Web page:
It made me a lot more willing to show that emotional vulnerability, even after the show was over. It made me more willing to listen to those internal signals that emotions give about what is important to us. I think that’s why you see so many people make big life-changing decisions after the show. They learned to acknowledge their emotions, and once you start doing that, you can’t go back to your regular life and ignore this little voice pulling you in a direction you couldn’t admit to yourself you wanted to go.

After I got back to the U.S., I learned to sing in Swedish, trained up physically and went back to Sweden to do a concert tour and climb Kebnekaise (Sweden’s highest mountain). I’m now self-employed, have made singing a bigger part of my life and have started a nonprofit organization that teaches yoga to people with CF. I don’t know that I would have done any of those things had I not learned to listen to what my gut was telling me I really wanted to do.

Photo: Andreas Hillergren/SVT

What advice do you have for anyone interested in applying for the show?

One of the things that caught me by surprise was the necessity of letting go of control over my day-to-day life and schedule. In my reality-TV naivete, I thought we’d get some sort of rough filming schedule outline… not necessarily a detailed itinerary, but at least information about when we’d be traveling or filming, or have a day off. There was literally NO information given at all about what we’d be doing in a given day, or even a given hour. Not even when we’d get to eat our next meal! That is really hard when you’re managing a chronic disease and have to have some essential information in order to plan out your day.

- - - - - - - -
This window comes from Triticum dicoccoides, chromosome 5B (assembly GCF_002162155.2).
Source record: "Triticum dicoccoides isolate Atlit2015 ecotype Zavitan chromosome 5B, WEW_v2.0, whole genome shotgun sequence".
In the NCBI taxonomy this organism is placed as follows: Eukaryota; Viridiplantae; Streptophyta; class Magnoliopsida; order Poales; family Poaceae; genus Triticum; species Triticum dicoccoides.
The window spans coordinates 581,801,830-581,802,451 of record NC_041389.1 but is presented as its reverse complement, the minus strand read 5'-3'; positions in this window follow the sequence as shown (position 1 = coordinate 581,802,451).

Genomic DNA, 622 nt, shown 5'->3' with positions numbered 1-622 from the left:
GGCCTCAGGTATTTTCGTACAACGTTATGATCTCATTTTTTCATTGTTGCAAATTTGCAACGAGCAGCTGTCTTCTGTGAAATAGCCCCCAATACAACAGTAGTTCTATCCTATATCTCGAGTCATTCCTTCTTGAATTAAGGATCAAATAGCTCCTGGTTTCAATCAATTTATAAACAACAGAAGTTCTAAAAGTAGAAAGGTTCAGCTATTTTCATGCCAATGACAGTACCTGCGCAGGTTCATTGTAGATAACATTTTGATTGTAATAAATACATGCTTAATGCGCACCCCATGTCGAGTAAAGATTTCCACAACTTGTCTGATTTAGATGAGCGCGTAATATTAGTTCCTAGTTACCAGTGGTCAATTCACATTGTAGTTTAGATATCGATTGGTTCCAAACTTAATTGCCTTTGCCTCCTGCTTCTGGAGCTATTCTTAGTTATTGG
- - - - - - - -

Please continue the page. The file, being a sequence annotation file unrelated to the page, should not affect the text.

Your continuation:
I discovered there were a lot of things that I take for granted about how much control I have over my own daily life. I HAVE to have a lot of control, because that’s what goes into managing a chronic, life-threatening disease like CF… and that’s how I’ve learned to live a full and healthy life with this disease. So, it was a learning process both for me and the crew, as we learned to trust each other. I had to communicate my needs and teach them what it was like living my life, so that I could let go of the reins a bit and let them take control of some things.

Once we got into a groove, it ended up being surprisingly freeing… that I could just let them know what I needed and that they’d take care of me. From the production process alone, I learned so much about trust and communication, and I carried those lessons into my everyday life.

Photo: Daniel Olausson/SVT

But anyone who’s applying needs to know that they are serious about not telling participants what is happening next. Absolutely everything you see on the show is a genuine surprise to participants. The producers don’t reveal ANYTHING, not where you’ll go, who you’ll meet, or what you’ll be having for lunch. All the reactions are genuine that way, but it takes a certain kind of person to be able to deal with that. Communicate what you need with the team, but then let go and trust that they’ve got your back. You have to let yourself be a leaf on the wind.

Would you do it again? If so, anything you’d change?

Would do it again… and DID do it again (I did the 2014 Christmas Special when four of us got to go back to celebrate the holidays with our Swedish relatives). I think the only thing I’d change would be that I’d be more trusting of the producers, and show my vulnerabilities sooner. I kept expecting American reality TV, that my words would be twisted, or that they’d try to create drama that didn’t really exist. I’m not going to say that never happens… but that’s not at all what this show is about. This is a TV show with heart. They want real people who are willing to share real stories.